I bought a new camera recently.
At the end of #2020.
This might not sound like a big deal, but it was my first new system in 15 years.
Like many of you, I’d been sticking to one company, as I had a lot of lenses, but my Panasonic/Olympus equipment was locked in at the 4/3 chip size.
Over the years, (since 2005,) I’d watch as new things came to market, and then full-frame chips became the norm. Some of you love Canon, others prefer Nikon, but I was stuck with the same things I always had, and eventually I got bored.
But I could never afford to switch to a new back, much less buy a great, razor-sharp lens to replace the one I purchased in 2007, and used for all four series I included in my “Extinction Party” book.
At the end of last year, though, I saw some amazing deals on Sony full-frame mirrorless cameras, and even with a top shelf lens, the price was now less than half of what it cost to change systems a few years ago.
(I could swing it, for once.)
Still, it seemed so extravagant, so selfish, to spend money on a new camera system, instead of paying down some credit card debt.
My old system was gathering dust, and my iPhone seemed sufficient, for now.
Plus, I kind-of had an idea for a new project, (sort-of,) but nothing concrete.
Then, I spoke to one of my best friends, Caleb, who’s also a creative partner, and he encouraged me to go for it. Invest in myself. Take the plunge. (As did my wife Jessie, who also pushed me to treat myself.)
It was a tough decision, but Caleb assured me I didn’t need to know what I would do with the Sony. Going for it, doing something risky and scary, and then the natural desire to play with a new “toy” would inevitably result in a fresh creative project.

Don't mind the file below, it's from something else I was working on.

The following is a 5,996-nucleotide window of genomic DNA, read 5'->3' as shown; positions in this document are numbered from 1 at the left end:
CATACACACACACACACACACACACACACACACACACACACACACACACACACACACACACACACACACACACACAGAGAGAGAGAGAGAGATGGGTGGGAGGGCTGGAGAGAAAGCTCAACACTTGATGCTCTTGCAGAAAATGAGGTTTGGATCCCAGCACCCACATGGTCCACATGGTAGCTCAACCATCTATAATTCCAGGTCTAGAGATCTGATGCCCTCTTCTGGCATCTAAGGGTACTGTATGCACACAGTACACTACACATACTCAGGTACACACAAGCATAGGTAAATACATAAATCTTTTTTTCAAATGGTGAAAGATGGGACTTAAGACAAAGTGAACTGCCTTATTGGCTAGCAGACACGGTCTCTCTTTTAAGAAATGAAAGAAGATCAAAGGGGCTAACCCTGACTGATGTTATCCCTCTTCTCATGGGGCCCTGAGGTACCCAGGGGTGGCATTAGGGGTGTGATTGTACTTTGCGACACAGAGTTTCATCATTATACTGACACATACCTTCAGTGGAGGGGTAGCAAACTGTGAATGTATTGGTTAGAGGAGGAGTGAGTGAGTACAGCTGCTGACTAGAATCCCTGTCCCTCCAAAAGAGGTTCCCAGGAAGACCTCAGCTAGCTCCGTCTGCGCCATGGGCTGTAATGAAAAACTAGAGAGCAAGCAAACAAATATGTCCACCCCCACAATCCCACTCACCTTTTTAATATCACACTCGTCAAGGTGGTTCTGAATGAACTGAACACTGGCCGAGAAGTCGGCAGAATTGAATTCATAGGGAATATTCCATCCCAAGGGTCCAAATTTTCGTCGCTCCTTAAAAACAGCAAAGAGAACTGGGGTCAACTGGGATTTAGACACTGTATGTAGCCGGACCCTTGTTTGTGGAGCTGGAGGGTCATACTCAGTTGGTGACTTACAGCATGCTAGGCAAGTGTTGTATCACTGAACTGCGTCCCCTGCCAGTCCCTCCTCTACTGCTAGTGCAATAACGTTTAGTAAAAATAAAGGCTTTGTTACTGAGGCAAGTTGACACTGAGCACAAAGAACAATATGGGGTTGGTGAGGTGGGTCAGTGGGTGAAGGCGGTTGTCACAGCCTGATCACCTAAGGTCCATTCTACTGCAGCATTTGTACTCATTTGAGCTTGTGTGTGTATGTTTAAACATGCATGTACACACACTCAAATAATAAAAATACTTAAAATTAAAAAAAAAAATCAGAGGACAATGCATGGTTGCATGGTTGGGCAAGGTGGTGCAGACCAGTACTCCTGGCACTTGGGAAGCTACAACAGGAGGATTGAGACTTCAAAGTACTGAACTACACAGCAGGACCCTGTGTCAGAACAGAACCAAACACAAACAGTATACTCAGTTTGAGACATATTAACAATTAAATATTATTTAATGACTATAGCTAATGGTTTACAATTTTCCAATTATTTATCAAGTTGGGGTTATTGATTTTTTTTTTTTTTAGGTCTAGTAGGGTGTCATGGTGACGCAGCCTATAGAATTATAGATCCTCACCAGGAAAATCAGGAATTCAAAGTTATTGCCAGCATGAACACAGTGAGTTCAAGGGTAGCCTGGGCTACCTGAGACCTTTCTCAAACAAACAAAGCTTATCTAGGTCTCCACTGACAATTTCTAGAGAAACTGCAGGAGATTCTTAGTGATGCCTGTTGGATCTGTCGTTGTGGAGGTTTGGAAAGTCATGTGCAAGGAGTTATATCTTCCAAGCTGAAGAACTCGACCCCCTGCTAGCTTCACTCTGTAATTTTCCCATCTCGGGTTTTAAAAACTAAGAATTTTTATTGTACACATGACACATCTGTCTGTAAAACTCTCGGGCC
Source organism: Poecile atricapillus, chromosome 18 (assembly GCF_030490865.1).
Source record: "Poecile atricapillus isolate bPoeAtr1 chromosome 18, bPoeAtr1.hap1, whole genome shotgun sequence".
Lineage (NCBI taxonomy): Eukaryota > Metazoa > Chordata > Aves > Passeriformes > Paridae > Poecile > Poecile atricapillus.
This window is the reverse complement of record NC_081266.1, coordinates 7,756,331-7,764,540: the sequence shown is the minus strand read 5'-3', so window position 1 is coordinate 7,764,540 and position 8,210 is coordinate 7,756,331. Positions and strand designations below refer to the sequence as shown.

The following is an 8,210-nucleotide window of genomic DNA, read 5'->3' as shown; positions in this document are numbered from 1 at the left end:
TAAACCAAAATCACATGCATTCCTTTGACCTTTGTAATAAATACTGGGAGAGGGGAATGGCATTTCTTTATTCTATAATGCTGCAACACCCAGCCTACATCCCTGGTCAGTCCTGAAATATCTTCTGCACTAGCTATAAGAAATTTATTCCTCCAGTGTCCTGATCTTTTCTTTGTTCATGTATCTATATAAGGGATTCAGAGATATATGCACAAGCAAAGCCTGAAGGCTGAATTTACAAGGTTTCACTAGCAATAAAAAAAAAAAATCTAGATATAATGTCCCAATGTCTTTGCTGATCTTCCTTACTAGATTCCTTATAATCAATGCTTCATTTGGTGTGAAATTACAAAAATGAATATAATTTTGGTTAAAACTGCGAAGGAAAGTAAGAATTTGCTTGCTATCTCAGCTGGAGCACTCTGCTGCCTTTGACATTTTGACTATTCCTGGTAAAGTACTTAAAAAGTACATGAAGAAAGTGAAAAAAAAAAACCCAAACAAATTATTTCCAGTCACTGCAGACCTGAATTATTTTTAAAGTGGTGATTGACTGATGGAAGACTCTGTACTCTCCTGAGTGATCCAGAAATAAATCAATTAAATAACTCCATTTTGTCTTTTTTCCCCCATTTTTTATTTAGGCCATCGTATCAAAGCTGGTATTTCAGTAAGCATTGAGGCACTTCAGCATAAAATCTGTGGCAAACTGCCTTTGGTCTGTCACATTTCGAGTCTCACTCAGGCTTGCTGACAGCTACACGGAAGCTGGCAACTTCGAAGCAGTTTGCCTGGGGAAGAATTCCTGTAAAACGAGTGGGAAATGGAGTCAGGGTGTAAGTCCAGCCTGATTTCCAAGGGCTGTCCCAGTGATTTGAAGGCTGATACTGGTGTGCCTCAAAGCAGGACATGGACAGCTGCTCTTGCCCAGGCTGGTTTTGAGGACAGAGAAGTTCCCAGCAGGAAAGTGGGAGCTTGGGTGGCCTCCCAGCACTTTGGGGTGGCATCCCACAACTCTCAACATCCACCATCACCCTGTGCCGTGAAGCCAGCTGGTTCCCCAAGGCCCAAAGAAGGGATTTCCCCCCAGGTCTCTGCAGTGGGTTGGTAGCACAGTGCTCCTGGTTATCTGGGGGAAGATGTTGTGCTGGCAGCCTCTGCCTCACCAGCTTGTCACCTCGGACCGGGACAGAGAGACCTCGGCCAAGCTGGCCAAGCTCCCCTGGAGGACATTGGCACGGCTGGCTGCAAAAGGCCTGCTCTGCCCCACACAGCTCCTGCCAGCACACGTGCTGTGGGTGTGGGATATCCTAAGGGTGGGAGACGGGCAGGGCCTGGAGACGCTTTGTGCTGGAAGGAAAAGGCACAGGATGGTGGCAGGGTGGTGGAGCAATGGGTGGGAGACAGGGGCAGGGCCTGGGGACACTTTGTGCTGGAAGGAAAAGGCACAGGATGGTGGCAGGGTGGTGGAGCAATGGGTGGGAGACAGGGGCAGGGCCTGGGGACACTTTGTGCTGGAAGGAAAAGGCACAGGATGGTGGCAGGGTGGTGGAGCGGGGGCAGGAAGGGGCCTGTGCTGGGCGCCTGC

He promised me that within six months, I’d be going again on something “real,” a new project to move past the studio, conceptual, still life stuff I’d grown tired of.
And it probably wouldn’t even be the idea I was kicking around in my head.
Thankfully, he was right.
I’m not divulging details, but I’m already excited and working again, and it took less than a month with the new machine, before I had my groove.
Why am I mentioning this today?
Because I just finished reading and looking at “Exposure,” a new photo book that Carmen Chan sent me in the autumn of #2020.
It features photographs of and interviews with nine, diverse, young-ish female artists living in Los Angeles, all of whom are working in various ways, but none seem to be using a camera at present.
I mentioned it last week, and didn’t have the brain focus to dig in, but as soon as I did today, I gave it a read in one sitting.
And while each artist had things to say that differed from the others, there were so many common themes, many of which I’ve experienced in my own life. (And some of which recur here in the column as well.)
While a third of the artists had moved from hella Northern locales, likely entranced by the perfect weather, (Canada, Wisconsin and Minnesota,) and a handful were born in CA, all of them made some mention of the value of their creative community.